Whether that’s good or bad, I’m not quite sure. But at least it’s interesting.

See, while most people don’t mind letting acquaintances slip away, I have this very odd way of wanting to hang on to people — of wondering how they’re doing, of what’s happened in their lives since we last intersected orbits — and Facebook provides that lost connection.

It keeps people neatly tucked inside my radar screen.

You think that makes me a stalker. I think that makes me… curious.

Okay. I have to interrupt myself for a second. I just took a bite of one of the most delicious items I’ve ordered from a menu in a long, long time. My sister has to work today, and my mother and brother don’t arrive until tomorrow, so I’m finding myself inexplicably untethered for the first time in a while.

And what’s a girl to do when she finds herself in a strange city with an entire day to indulge in whatever she chooses?

Head to the apartment pool? Nah… there’s plenty of time for that.

Walk one of the many miles of gorgeous ocean shoreline? I’m pretty sure sand is overrated.

Lie out, relax, and attempt to expose some of this pasty whiteness to the miracle of UV rays? For my skin, I’m afraid, the situation is hopeless until next May.

Plus, I think I may have divulged by now — I’m not your average girl.

So. Instead of celebrating what Florida is best known for — that brilliant, white-hot sunshine — I plopped my ass back in the car and headed 40 minutes north to West Palm Beach in search of a cafe I read about on Urban Spoon.


I had a feeling it would be worth my time.

Casper's on Park on Urbanspoon

And it is.

When I finally arrived at Casper’s on Park after many turn-arounds and indecision about whether I should really drive this far, I no longer cared about what I might be getting myself into. I didn’t care, when I pulled up, that the restaurant was nowhere near the water or any of the more fashionable areas of West Palm. I didn’t care that there wasn’t a single other patron in sight, or that they don’t have wi-fi (the owner/chef, Giuseppe, informed me he hopes to change this soon), or that it was too balmy for my northerner-at-heart self to sit outside on the dog-friendly patio.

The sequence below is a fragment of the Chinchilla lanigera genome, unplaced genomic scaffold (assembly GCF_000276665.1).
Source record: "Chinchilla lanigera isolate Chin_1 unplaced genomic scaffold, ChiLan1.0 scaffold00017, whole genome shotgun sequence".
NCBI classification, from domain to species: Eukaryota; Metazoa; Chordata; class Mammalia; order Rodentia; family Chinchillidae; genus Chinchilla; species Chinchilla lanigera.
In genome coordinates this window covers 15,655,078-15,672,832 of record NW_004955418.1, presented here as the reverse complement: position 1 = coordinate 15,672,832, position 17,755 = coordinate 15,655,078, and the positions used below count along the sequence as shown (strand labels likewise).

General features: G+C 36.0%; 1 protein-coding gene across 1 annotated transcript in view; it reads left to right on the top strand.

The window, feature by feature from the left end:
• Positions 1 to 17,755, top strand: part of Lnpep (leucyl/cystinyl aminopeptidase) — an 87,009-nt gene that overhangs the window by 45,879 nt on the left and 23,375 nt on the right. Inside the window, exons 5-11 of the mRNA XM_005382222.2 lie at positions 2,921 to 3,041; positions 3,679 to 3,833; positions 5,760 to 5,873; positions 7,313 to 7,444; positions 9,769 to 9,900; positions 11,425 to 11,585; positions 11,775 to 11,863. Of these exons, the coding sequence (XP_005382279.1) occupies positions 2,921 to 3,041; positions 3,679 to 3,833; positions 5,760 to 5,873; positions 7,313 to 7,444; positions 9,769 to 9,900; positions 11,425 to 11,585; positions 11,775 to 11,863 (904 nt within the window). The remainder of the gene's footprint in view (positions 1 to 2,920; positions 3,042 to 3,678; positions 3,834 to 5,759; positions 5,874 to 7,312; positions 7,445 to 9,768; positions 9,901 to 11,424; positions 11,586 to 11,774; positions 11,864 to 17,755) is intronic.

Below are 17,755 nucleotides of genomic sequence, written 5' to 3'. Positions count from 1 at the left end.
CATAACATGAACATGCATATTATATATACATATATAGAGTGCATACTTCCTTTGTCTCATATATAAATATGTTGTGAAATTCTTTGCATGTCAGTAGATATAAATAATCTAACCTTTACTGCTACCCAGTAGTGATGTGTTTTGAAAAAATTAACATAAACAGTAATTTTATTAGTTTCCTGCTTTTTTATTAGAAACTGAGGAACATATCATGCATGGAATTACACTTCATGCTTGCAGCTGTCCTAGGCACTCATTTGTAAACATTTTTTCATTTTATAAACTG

Casper, by the way, is the name of the owner’s dog.

I was so hungry by the time I walked in that I asked Giuseppe to bring me the best item on the menu. After debating out loud between the gumbo and the jambalaya, he selected the slightly higher-priced (though not expensive at under $10 for the bowl) pasta jambalaya.

Alex, the co-owner, poured me a glass of sangiovese while I set up shop at a corner table facing the patio. He also brought me this:

Photo taken with iPhone.

And I think that maybe a part of me fell in love.

Some dreamy French music was playing when I arrived, but after multiple issues with skipping CD’s, they switched to something — a sultry almost-techno slow dance something-or-other — that was significantly less palatable, but who the hell cares because here comes my jambalaya.

I originally felt slightly ridiculous as the steaming bowl of bowtie pasta, hot sausage, shrimp, Parmesan cheese, and other New Orleans delicacies was brought to my table on this balmy afternoon, but now I feel like I am probably the most brilliant person anywhere with an 100 mile radius.

Photo taken with iPhone.

Another couple has just arrived and is sitting on the patio with their cocker spaniel. They ordered sandwiches. And while I’m sure he sandwiches are delicious, it’s taking all of my willpower to not run out there and tell them how crazy they are for not ordering Creole from a transplant.


Do I sound like a snob?

I’m pretty sure I can’t help it.

If it’s any consolation, I don’t look like a snob with my nose running from the not-spicy-but-not-not-spicy jambalaya.

It kind of sneaks up on you.

But I finished the bowl.

And now there’s no way I’m squeezing myself into a bathing suit.


If there’s anything I learned about travel, it’s that you should never rule anything out.

But for right now, I’m perfectly content to finish my glass of wine, watch Giuseppe lovingly pet the couple’s dog out on the patio, and wash everything down with the complimentary shot of espresso (looks like it’s been softened with something like cream — thank God) they just placed in front of me, which is exactly the motivation I need in order to plant my butt back in the car and head to Hollywood.

Hollywood Florida, that is.

P.S. It’s not espresso. Giuseppe informed me that it’s chocolate wine. Cocoa di Vino. Which pretty much tastes like a shot of Bailey’s.

And this just became my favorite place ever.

Here’s the Beef

You want to know where the beef is?

Well, here it is.